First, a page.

Is there something that you love to do? Something that others may see as a little strange or over the top? Keep doing it! The world needs your unique blend of knowledge, skill, and passion to keep moving forward in a positive direction, because the more people who are out there pursuing what they love, the more wonderful our world becomes. I mean, what’s a better world than one where everyone’s finding joy?

So, get out there! See where your burning passion can take you.

Playing with our food!

Now, let’s talk a little more about this whole changing food idea. Humans have been designing our food for as long as we’ve been around, combining traits from this and that to create plants that produce more, survive diseases better, or more popularly: just for their appearance.

Take carrots, for example. The humble orange carrot that we all know was actually never orange to begin with—it changed color because of politics of all things! Originally sporting vibrant colors of white, purple, and yellow, carrots changed their look in the 17th century when Dutch growers wanted to pay tribute to William of Orange, who led the struggle for Dutch independence. 2 (What an honor!)

Or you can look at watermelons—yep!

According to a very interesting study combining some of the earliest art we have and genetic analysis of plant material from the same time, it was discovered that the sweet, juicy, summer staple we love has been tracked to have tasted like cucumber when the ancient Egyptians munched on it. Still sounds tasty, but how did it get to where it is today?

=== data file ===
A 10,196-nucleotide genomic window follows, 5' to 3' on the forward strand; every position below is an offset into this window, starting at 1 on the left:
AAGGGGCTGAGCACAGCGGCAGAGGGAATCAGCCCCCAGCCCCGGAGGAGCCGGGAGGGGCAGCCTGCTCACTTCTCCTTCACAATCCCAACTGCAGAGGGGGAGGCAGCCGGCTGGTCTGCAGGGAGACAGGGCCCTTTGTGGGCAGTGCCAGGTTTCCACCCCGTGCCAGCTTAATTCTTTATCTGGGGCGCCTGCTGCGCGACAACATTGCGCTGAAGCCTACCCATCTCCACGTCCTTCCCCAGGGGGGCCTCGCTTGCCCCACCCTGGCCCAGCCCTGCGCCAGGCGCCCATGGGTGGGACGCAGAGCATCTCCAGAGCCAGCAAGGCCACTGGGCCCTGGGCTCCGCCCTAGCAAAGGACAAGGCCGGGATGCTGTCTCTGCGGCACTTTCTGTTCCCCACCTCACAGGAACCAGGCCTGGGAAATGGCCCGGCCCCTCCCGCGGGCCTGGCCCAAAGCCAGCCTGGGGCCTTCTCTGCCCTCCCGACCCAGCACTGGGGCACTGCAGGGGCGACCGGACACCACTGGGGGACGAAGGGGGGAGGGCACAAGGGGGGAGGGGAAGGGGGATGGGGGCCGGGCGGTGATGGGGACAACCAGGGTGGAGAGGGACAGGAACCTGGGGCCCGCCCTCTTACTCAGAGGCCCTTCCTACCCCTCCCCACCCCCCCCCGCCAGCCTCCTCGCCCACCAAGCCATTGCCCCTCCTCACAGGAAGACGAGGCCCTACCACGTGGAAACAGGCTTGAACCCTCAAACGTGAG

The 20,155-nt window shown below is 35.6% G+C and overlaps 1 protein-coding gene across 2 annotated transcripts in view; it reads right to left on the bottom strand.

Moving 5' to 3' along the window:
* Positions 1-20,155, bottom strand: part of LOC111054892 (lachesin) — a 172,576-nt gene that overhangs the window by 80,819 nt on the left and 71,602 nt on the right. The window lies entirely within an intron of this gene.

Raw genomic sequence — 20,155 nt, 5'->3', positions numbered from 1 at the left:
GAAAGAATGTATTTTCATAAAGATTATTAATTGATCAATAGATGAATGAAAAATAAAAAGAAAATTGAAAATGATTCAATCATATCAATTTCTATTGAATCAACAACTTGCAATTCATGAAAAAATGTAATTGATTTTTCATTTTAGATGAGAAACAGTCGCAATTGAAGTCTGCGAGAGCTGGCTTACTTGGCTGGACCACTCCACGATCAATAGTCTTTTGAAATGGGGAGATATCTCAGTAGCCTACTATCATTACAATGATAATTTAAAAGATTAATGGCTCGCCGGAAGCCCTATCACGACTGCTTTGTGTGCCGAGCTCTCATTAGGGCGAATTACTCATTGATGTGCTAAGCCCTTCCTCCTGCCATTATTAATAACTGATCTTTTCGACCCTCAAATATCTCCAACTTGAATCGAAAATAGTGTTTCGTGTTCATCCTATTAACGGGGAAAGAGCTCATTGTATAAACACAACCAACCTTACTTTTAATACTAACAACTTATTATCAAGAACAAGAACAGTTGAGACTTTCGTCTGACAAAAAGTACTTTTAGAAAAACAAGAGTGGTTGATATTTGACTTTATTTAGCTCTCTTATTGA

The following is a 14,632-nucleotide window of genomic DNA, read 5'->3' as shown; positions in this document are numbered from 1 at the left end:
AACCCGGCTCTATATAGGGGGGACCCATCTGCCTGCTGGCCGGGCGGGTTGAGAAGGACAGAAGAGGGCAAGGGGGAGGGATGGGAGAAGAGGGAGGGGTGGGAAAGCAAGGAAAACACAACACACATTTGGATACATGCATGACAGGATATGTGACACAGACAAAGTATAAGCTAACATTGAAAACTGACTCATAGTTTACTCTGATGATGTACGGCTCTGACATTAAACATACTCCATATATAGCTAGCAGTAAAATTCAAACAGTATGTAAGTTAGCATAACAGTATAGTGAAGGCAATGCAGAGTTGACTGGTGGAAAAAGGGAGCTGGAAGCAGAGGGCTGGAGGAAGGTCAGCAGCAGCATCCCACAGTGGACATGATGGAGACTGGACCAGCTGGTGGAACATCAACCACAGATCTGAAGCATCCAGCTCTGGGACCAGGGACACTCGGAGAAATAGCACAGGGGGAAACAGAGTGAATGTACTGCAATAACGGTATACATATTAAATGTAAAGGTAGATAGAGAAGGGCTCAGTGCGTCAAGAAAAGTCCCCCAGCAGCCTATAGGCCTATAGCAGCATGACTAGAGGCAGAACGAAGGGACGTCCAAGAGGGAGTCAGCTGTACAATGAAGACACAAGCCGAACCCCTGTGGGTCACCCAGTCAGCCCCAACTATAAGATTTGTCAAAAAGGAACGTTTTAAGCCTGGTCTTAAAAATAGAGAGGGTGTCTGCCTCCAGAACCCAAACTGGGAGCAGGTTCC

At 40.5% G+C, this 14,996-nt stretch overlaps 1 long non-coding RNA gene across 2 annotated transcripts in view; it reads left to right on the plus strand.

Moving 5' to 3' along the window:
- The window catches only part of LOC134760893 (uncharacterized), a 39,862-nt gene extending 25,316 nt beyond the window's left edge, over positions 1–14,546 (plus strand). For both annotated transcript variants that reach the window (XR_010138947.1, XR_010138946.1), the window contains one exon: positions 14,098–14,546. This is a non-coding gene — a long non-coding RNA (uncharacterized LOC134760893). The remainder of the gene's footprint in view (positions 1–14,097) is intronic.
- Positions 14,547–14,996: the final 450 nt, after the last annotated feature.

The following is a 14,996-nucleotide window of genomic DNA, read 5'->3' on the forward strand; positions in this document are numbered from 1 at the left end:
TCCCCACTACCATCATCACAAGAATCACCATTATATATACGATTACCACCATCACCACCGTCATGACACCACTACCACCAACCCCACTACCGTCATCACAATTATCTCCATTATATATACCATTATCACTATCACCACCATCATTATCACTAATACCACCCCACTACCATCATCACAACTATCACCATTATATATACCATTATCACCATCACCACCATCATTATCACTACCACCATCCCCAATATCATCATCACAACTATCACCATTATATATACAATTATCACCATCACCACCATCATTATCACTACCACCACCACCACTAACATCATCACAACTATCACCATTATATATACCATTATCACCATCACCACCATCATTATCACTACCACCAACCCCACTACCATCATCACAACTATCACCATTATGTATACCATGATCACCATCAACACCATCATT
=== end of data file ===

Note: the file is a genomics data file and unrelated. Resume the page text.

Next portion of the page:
We’ve always been playing with our food, and people like Ed who continue this tradition are helping connect us all back to our roots just a bit more. Fruits and vegetables come in all shapes and sizes—varieties that you never would have thought existed! We’ve all become so used to thinking that “this is how a tomato looks” or “this is how a cucumber needs to look” that a lot of us haven’t discovered the phenomenal opportunities we have for creative exploration within each plant family.

The world’s always open to new possibilities, and as always, my friend, I hope you do the same.

If you’d like to discover some other fun ways people are testing what plants can really do, make sure you check out these articles from our archive next!

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Notes:

  1. Great Big Story. “Breeding the World’s Hottest Pepper.” YouTube, 17 July 2017, www.youtube.com/watch?v=hrF3jVppfr4. Accessed 29 Mar. 2021.
  2. Khimm, Suzy, “Are Carrots Orange for Political Reasons?” Washington Post, The Washington Post, 9 Sept. 2011, www.washingtonpost.com/blogs/ezra-klein/post/carrots-are-orange-for-an-entirely-political-reason/2011/09/09/gIQAfayiFK_blog.html. Accessed 29 Mar. 2021.

Sam has written and edited hundreds of articles since joining the EWC team in 2016. She writes about topics from the wonders of nature to the organizations changing the world and the simple joys in life! Outside of the EWC office, she’s a part-time printmaker, collector of knick-knacks, and taster of cheeses.